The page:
Fast Food Wages for Fast Food Education

The reduction in pay by Argosy University for its online instructors, from a reported $2,200 per course to $1,600 per course, is creating a stir. Disciplinary associations, the New Faculty Majority, and the Coalition on the Academic Workforce, see such dismal pay as “exploitation.”

I’ve been witnessing efforts to unionize “exploited” graduate students and part-time faculty since my days in graduate school in the 1990s. Such efforts came with the ideology of redistributive economics and an assumption that wages should be increased by demand–to the taxpayer.

Since earning my Ph.D. in 2002, I’ve managed to survive (key term) by working as a part-time instructor. The lowest I’ve been paid is $2,100 per class at a community college. I’ve heard of other Georgia public colleges paying between $1,800 and $3,000-plus per class. I know of one colleague in Missouri who teaches for $1,500 per class, a shockingly low amount, given the work involved, especially for the online classes he teaches.

As a supporter of the free market I believe that Argosy has the right to set salaries at what the market will bear.

But the market is being distorted by federal financial aid to all students regardless of scholarly inclinations or abilities. At the community college we were told to regard students as “customers,” and to dumb down the material.

The college installed multimedia stations in classrooms, and implemented costly remediation programs and sub-academic programs, like “service learning” initiatives, to compensate for “customers” lack of academic qualifications.

As colleges are churning out unqualified graduates, they are churning out an excessive numbers of ill-educated Ph.D.’s–as witness the rise in my field of English of those who study popular culture.

When the market is distorted by federal dollars you get fast food education. And the workers earn fast food wages.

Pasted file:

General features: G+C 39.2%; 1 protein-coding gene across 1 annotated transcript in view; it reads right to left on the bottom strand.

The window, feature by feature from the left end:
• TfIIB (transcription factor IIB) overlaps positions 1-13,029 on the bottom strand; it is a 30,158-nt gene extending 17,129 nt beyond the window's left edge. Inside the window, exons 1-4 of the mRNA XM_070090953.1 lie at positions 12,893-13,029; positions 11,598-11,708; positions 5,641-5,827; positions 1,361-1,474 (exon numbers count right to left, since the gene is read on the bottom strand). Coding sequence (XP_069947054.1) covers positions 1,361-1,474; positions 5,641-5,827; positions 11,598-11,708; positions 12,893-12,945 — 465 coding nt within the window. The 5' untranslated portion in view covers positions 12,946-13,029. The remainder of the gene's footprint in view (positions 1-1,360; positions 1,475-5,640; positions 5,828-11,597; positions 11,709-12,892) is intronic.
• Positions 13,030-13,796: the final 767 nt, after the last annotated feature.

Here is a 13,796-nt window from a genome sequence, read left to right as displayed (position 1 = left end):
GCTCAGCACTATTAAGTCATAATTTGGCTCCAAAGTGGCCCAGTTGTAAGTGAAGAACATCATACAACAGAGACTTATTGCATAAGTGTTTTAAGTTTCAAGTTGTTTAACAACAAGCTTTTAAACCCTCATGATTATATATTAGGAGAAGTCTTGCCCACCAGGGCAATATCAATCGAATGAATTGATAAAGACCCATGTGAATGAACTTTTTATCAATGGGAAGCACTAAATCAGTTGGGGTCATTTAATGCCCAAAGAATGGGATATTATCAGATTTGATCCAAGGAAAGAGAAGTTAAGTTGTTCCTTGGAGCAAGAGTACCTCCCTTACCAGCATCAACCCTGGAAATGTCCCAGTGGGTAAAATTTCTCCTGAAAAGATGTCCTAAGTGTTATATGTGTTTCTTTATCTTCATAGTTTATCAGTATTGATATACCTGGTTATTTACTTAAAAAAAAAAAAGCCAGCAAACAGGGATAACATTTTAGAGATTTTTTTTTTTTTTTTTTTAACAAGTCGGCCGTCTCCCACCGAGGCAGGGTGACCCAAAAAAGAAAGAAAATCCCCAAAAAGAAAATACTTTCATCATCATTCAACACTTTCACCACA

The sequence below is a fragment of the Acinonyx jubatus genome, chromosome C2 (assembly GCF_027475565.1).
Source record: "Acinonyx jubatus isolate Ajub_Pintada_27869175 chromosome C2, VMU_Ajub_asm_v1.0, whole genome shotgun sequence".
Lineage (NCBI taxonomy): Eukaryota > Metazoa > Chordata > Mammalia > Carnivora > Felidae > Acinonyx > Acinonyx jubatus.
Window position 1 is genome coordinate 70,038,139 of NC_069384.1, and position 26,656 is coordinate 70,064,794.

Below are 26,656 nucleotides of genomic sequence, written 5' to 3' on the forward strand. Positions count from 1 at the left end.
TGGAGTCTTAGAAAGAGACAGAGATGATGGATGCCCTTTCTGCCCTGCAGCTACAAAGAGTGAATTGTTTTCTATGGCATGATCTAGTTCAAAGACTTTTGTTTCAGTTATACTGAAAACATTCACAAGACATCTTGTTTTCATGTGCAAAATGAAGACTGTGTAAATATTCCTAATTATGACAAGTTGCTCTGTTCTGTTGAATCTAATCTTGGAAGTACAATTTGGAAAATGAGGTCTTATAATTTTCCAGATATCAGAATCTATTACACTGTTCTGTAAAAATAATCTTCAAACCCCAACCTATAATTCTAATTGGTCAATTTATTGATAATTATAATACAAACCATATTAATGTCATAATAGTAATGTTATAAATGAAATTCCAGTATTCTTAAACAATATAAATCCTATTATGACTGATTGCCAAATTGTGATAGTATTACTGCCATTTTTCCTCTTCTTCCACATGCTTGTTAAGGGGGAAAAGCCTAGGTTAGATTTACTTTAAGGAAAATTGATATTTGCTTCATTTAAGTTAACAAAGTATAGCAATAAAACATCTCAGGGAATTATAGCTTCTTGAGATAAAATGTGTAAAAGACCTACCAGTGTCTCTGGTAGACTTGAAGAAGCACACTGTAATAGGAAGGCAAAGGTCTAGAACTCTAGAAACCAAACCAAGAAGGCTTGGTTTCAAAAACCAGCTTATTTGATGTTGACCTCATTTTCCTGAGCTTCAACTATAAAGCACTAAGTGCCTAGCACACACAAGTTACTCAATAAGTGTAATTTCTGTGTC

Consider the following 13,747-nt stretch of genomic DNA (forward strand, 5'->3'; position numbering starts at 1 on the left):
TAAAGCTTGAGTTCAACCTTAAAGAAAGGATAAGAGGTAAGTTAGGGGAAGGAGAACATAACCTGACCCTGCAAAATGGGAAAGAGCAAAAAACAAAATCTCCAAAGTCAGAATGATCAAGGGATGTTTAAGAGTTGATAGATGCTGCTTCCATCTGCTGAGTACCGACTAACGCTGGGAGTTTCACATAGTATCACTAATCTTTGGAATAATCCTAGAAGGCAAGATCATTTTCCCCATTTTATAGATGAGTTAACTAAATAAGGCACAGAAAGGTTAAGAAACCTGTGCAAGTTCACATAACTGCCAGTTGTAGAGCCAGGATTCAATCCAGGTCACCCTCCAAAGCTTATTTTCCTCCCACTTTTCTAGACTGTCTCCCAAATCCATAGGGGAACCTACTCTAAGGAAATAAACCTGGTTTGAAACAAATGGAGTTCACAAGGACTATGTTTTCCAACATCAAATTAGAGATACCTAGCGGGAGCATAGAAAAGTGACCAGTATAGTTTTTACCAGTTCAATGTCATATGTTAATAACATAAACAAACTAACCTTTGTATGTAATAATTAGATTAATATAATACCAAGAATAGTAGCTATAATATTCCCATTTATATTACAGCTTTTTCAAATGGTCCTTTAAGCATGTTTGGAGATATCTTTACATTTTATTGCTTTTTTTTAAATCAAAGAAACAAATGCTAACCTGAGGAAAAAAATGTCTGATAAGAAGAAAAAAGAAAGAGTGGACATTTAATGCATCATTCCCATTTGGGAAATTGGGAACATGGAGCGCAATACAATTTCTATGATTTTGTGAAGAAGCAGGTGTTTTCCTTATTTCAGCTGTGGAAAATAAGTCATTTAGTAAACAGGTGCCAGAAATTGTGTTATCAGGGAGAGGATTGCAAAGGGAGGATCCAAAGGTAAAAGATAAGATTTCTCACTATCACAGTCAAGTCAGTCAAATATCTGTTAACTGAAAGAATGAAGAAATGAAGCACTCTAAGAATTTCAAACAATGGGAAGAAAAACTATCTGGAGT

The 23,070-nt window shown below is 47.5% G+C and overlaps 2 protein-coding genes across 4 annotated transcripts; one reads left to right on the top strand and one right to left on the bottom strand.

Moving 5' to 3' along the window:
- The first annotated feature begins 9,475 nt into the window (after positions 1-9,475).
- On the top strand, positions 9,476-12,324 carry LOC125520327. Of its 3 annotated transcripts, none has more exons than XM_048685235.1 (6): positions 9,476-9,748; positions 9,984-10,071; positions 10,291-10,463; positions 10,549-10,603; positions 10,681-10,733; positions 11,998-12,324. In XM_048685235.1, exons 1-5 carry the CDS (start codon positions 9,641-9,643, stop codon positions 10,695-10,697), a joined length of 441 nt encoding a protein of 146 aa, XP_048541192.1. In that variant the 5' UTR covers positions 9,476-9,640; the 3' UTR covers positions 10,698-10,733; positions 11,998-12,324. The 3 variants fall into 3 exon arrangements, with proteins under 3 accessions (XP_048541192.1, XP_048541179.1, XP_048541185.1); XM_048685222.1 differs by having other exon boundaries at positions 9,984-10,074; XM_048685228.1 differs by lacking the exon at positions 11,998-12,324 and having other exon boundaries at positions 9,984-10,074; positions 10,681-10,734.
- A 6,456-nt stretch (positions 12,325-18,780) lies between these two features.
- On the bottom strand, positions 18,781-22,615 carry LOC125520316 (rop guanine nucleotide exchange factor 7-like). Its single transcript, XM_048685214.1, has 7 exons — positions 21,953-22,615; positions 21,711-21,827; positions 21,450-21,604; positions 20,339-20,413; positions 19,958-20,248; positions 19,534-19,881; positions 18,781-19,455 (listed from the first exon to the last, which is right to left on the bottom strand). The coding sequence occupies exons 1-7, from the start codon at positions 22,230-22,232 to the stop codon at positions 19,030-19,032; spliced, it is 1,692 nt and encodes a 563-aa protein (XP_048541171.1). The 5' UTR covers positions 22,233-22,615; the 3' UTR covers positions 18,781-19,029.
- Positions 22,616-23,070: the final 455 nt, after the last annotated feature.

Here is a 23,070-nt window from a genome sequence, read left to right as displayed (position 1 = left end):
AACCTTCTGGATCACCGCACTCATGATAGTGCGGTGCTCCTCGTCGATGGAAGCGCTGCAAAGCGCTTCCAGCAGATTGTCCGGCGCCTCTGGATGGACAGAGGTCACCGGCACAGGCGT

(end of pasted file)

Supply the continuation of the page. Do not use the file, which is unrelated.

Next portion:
Mary Grabar

Mary Grabar is a visiting fellow at the Alexander Hamilton Institute for the Study of Western Civilization.

3 thoughts on “Fast Food Wages for Fast Food Education

  1. Are you sure you don’t mean Lorain County Community College in Ohio. Absolutely the worst of the worst with faculty constantly hectored and then terminated for “failing to respond to the needs of the student community”. Unless of course you’re SEIU. Now THAT’S riding the gravy train for life.

  2. When is college not college? When they “implemented costly remediation programs and sub-academic programs, like “service learning” initiatives, to compensate for “customers” lack of academic qualifications.”
    Is there anybody, anywhere who wants to argue anymore about the dumbing down of America? We don’t need computer models; hard data and curriculum lists will do. You would think liberal “educators” who think highly of themselves would get embarassed after a while, but apparently, collectivist ideology trumps professionalism and what used to be a relentless pursuit of knowledge and learning.

  3. I understand something now that I have found mystifying for several years and that is the number of “College” graduates who can not write a basic sentence. I retired as a Probation Officer and one of the requirements of holding such a position is the ability to write a Pre-sentence report. These reports are used by the Judiciary to obviously sentence the Defendant, thus they are a critical tool. Those who can write these reports and not embarrass the Department are given the most difficult cases. Those who cannot are recycled through adjunct programs to try and teach them to write, of course this is all while they are being paid. This ends up with the few doing the work for the many. I was often perplexed how such and such University graduated these diploma holding individuals when they had a skill level equivalent to a Walmart worker. After reading the above article, it all makes perfect sense now. “The market is being distorted by federal financial aid to all students regardless of scholarly inclinations or abilities”. God help us all.

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